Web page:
The challenge of integrating beneficiaries of international protection in the European Union
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The integration of beneficiaries of international protection in the EU: a national remit with a European scale
On 22 July 2020, on the occasion of the launch of an EU-wide public consultation, Ylva Johansson, European Commissioner for Home Affairs, called for the integration and social inclusion of migrants and beneficiaries of international protection (IPP) who “still have great difficulty in finding housing or access to employment, education or care” within the European territory.
The United Nations High Commissioner for Refugees (UNHCR) defines integration as “a complex process of increasing legal, economic, social and political participation of refugees in their host society, up to and including the acquisition of nationality”. Nevertheless, the term ‘inclusion’ is often preferred in debates because it removes the idea of erasing an individual’s identity, which would be necessary to be accepted in a host society.
The integration of refugees takes place at several levels, all of which are crucial: professional integration, language learning, access to housing, education, care and civic and political rights, as well as the possibility of being reunited with one’s family. The integration of persons who have received international protection in the Union must therefore be supported by the public authorities in the host country, since, unlike asylum policies, integration is first and foremost in the national jurisdiction.
Nevertheless, the “migration crisis” that Europe experienced in 2015 – 2016 has had consequences on the integration of refugees. The increase in the number of people recognised as refugees or who have received another form of protection has led to a saturation of support systems in some countries to enable them to access housing and employment. Without this support, many refugees have found themselves on the street. In France, for example, NGO field workers have estimated that in the Ile-de-France region, refugees accounted for between 15-20% of people living in homeless migrant camps in 2019. This situation, which is the case in Greece in particular, highlights the need to continue supporting refugees to enable their integration once they are protected
What is the link between the action of the Member States and the European framework?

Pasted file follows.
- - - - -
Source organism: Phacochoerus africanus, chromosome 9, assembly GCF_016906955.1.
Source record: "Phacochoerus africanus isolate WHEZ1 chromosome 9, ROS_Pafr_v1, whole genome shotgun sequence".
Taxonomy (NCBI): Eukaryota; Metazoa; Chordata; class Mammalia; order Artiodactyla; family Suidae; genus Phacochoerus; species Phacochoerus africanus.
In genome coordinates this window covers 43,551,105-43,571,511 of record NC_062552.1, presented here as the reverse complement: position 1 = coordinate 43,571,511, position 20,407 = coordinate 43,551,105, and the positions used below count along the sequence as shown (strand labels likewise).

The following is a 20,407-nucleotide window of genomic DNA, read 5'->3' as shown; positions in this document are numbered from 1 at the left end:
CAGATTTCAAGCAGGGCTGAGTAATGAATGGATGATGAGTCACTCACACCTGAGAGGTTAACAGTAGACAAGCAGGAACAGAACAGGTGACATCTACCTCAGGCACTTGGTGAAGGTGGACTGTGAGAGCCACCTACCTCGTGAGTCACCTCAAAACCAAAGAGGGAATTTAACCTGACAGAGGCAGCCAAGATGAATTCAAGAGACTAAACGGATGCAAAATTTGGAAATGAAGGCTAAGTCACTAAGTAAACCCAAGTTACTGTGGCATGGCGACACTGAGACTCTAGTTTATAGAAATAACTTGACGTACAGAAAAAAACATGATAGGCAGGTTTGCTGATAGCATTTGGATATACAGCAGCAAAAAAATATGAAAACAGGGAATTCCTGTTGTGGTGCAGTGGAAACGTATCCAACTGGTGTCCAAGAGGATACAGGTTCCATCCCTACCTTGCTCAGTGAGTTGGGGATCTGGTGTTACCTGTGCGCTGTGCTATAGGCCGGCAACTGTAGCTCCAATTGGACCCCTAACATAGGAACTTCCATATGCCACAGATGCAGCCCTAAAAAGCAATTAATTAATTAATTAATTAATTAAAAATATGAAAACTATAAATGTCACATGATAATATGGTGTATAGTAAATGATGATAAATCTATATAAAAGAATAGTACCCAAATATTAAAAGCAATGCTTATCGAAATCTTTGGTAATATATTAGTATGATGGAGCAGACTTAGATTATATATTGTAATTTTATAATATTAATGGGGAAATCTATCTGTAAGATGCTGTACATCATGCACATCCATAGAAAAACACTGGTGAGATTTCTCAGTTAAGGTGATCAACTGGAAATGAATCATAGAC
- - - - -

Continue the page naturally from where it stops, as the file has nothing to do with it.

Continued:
Even if the European institutions are trying to create a common framework in this area, the 27 have considerable room for manoeuvre to put in place integration policies dedicated to refugees.
In fact, Article 34 of the “Qualification” Directive of the Common European Asylum System provides for the guarantee by Member States of “access to integration programmes which they consider appropriate” and “preconditions guaranteeing access to such programmes“. In Italy, this is illustrated by the National Plan for the Integration of Refugees drawn up in October 2017, which defines the commitments of beneficiaries of protection on Italian soil. They must commit themselves to learning the Italian language, to sharing the fundamental values of the Constitution and to participating in the economic, social and cultural life of the territory in which they live.
The European Commission has emphasised the important role of the local level in the programming and implementation of public policies for the integration of newcomers, asylum seekers and beneficiaries of international protection. In December 2019, Ylva Johansson, European Commissioner for Home Affairs, called for the strengthening of the role of local authorities in reception and integration policies. The statement is the result of initiatives carried out in recent years, such as that of the European Committee of the Regions (CoR). In April 2019, this EU consultative body advocated the inclusion of local and regional perspectives in EU policy making by launching the initiative “Cities and Regions for the Integration of Migrants” (#Region4Integration). The initiative includes “the sharing of good practice in the local integration of refugees” and “the enhancement of peer learning, linking more experienced cities with those just starting to receive migrants”.